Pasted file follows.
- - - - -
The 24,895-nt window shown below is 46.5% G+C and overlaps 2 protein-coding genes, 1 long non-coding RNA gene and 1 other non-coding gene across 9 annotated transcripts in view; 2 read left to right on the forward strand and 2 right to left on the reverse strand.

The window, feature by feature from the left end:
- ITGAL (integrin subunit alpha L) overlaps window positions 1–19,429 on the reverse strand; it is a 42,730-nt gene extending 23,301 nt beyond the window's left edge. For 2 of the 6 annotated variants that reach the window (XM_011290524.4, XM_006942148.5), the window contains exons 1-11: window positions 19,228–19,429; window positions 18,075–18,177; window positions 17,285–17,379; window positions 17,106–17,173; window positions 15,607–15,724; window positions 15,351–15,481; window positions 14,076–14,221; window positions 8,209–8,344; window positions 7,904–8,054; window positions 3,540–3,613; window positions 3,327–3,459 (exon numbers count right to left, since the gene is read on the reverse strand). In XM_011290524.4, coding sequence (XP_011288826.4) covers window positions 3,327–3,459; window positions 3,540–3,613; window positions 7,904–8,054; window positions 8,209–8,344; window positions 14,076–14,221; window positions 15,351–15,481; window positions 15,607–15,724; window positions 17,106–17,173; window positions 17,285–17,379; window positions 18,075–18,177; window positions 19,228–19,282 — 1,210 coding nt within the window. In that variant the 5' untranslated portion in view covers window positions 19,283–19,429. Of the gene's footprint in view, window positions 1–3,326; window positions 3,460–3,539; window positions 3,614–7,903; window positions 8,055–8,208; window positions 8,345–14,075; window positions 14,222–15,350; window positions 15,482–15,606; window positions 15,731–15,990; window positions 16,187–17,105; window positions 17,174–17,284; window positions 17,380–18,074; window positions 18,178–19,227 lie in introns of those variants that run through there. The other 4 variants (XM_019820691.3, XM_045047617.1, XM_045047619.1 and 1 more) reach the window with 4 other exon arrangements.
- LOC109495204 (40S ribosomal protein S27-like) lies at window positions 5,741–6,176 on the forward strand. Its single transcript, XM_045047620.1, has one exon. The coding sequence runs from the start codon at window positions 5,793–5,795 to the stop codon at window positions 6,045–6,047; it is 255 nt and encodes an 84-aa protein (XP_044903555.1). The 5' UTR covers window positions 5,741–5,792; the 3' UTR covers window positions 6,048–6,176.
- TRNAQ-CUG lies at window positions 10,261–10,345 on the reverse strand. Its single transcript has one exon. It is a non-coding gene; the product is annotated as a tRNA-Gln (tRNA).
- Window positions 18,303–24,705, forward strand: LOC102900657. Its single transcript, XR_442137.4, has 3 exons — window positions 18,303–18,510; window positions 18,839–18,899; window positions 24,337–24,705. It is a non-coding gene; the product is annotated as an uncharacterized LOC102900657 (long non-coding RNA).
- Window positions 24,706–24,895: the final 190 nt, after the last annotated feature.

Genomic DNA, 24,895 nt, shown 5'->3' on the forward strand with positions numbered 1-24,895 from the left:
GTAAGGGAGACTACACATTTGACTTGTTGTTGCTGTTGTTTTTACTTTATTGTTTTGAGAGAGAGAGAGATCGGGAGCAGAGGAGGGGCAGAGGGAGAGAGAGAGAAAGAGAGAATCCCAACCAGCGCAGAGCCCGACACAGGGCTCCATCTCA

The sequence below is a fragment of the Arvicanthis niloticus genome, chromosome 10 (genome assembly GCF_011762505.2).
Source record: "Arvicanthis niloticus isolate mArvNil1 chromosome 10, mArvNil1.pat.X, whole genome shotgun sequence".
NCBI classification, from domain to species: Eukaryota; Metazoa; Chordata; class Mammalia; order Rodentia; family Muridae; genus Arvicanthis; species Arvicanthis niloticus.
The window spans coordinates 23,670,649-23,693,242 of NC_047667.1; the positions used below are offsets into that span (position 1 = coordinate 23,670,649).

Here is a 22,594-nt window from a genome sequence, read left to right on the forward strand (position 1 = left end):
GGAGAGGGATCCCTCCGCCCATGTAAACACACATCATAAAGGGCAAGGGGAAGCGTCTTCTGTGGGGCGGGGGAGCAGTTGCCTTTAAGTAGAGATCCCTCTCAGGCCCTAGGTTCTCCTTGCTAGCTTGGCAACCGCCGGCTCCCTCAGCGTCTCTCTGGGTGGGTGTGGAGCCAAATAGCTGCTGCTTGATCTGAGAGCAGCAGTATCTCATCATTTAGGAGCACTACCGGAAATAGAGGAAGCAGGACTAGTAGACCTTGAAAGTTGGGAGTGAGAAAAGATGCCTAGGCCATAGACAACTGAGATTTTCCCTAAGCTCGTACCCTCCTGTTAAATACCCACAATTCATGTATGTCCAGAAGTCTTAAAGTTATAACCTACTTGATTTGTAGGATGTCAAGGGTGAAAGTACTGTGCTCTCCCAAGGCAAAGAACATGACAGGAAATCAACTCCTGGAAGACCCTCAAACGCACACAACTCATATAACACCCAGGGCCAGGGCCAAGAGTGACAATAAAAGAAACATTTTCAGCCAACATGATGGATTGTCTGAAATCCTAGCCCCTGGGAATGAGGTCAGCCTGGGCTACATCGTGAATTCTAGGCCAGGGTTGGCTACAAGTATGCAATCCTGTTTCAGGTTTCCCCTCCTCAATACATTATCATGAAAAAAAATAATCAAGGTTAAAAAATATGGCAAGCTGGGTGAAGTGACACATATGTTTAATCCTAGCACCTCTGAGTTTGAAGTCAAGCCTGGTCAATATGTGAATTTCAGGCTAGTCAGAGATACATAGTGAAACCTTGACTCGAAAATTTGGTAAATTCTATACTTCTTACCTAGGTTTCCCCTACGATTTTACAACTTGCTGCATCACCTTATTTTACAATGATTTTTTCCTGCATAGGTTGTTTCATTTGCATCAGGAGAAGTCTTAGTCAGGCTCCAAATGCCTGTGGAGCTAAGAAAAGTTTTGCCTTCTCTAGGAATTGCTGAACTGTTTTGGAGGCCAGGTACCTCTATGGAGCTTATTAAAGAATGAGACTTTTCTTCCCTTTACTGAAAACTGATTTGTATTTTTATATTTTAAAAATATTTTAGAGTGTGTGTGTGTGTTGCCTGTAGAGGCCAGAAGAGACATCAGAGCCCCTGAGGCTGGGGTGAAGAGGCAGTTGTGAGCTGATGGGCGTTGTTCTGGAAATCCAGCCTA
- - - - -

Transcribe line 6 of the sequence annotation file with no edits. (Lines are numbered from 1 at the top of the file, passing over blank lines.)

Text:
- Window positions 18,303–24,705, forward strand: LOC102900657. Its single transcript, XR_442137.4, has 3 exons — window positions 18,303–18,510; window positions 18,839–18,899; window positions 24,337–24,705. It is a non-coding gene; the product is annotated as an uncharacterized LOC102900657 (long non-coding RNA).